Skip to main content
Migration and Home Affairs


In the migration context, an independent person appointed to act on behalf of a child, in the absence of (both) parents or the adult responsible for the child by law or by practice, who safeguards the best interests of the child (BIC) and general well-being, and to this effect complements the limited legal capacity of the child, when necessary, in the same way that parents do.


Derived by EMN from Fundamental Rights Agency (FRA): Guardianship systems for children deprived of parental care in the European Union, Summary, 2018, and UN Committee on the Rights of the Child: General Comment No. 6 (2005): Treatment of unaccompanied and separated children outside their country of origin and IATE entry for smuggler.


  • BG: попечител или настойник
  • CS: opatrovník
  • DE: Vormund; Obsorgeberechtigter (AT)
  • EL: Επίτροπος (EL) Κηδεμόνας (CY)
  • EN: guardian
  • ES: tutor
  • ET: eestkostja
  • FI: huoltaja
  • FR: tuteur; représentant légal (LU)
  • GA: caomhnóir
  • HU: gyám
  • IT: tutore
  • LT: globėjas
  • LV: aizbildnis
  • MT: Kustodju / Tutur(-triċi)
  • NL: voogd
  • PL: opiekun
  • PT: tutor
  • RO: tutore
  • SK: poručník
  • SL: skrbnik
  • SV: god man
  • NO: verge, representant (b); verje, representant (n)
  • KA: მეურვე/მზრუნველი 
  • UK: опікун (піклувальник)


  • recognised responsible adult
  • responsible adult

Broader Term(s)

Narrower Term(s)


  1. Neither in the international context nor at EU or national level is there a uniform definition and use of the terms guardian and (legal) representative. Sometimes both terms are understood as synonyms. An overview of different terms used in international and EU context can be found in: Fundamental Rights Agency: Guardianship for children deprived of parental care, 2015.
  2. The EMN Glossary puts the emphasis on the functions of the appointed person, rather than on the terminology. The term 'guardian' reflects the broader concept and goes beyond the responsibility of a (legal) representative. While a guardian has parental authority over a child, is in charge of all day-to-day life matters and acts as a link between the child and existing specialist agencies/individuals, a representative has a narrower mandate and is responsible for the legal representation of the child within particular legal or administrative proceedings. A guardian and a representative can be the same person, but do not necessarily have to be. The guardian differs also from a social worker or other caregivers responsible for the material needs of the child. For more information see Fundamental Rights Agency (FRA): Guardianship systems for children deprived of parental care in the European Union, Summary, 2018.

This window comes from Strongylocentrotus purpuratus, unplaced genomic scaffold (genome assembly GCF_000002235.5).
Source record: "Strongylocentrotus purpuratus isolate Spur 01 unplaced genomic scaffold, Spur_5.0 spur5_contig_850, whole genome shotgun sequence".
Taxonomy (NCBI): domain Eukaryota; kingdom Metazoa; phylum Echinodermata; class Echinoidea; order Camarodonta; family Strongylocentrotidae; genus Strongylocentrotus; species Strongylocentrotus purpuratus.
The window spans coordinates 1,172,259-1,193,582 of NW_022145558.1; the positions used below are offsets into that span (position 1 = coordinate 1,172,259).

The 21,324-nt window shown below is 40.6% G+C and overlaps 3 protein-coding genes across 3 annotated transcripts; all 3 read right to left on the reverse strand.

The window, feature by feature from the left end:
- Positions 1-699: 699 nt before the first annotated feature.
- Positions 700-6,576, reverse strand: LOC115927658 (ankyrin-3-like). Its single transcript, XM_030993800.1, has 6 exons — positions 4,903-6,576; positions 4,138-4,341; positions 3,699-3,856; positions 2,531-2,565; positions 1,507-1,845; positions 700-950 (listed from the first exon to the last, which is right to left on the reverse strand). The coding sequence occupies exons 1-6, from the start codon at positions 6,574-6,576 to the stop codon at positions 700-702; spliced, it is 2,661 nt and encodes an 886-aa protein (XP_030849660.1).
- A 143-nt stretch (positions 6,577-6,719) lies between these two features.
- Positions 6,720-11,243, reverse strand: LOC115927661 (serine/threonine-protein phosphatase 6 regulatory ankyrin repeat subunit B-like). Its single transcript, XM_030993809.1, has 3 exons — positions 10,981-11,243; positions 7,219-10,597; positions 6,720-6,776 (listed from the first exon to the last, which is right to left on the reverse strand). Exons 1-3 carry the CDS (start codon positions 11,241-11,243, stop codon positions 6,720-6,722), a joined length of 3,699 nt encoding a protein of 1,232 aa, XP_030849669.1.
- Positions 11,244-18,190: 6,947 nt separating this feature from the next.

3. In the migration context, international and EU legislation recognise the importance of guardianship and legal representation to safeguard the child's best interests and well-being. States should appoint a guardian as soon as an unaccompanied minor or separated child is identified and maintain such guardianship arrangements until the child has either reached the age of majority or has permanently left the territory and/or jurisdiction of the State or has been entrusted to the person exercising parental authority or guardianship. The guardian should be consulted and informed regarding all actions taken in relation to the child and have the authority to be present in all planning and decision-making processes, including immigration and appeal hearings, care arrangements and all efforts to search for a durable solution. The guardian should have the necessary expertise in the field of child care, so as to ensure that the interests of the child are safeguarded and that the child's legal, social, health, psychological, material and educational needs are appropriately covered. If a guardian is unable to adequately represent the child's best interests in all spheres and at all levels of the child's life, supplementary measures (such as the appointment of a legal representative) must be secured.
  4. In some EU Member States private organisations, state institutions or municipalities can be appointed as a guardian.
  5. The inconsistent use of both terms in EU legislation can be seen e.g. in Art. 4(2f) of Amended Proposal for a Regulation establishing a common procedure for international protection in the Union and repealing Directive 2013/32/EUCOM/2020/611 as it uses the term 'guardian' with the previous definition of 'representative' in Art. 2(n) of Directive 2013/32/EU (Recast Asylum Procedures Directive).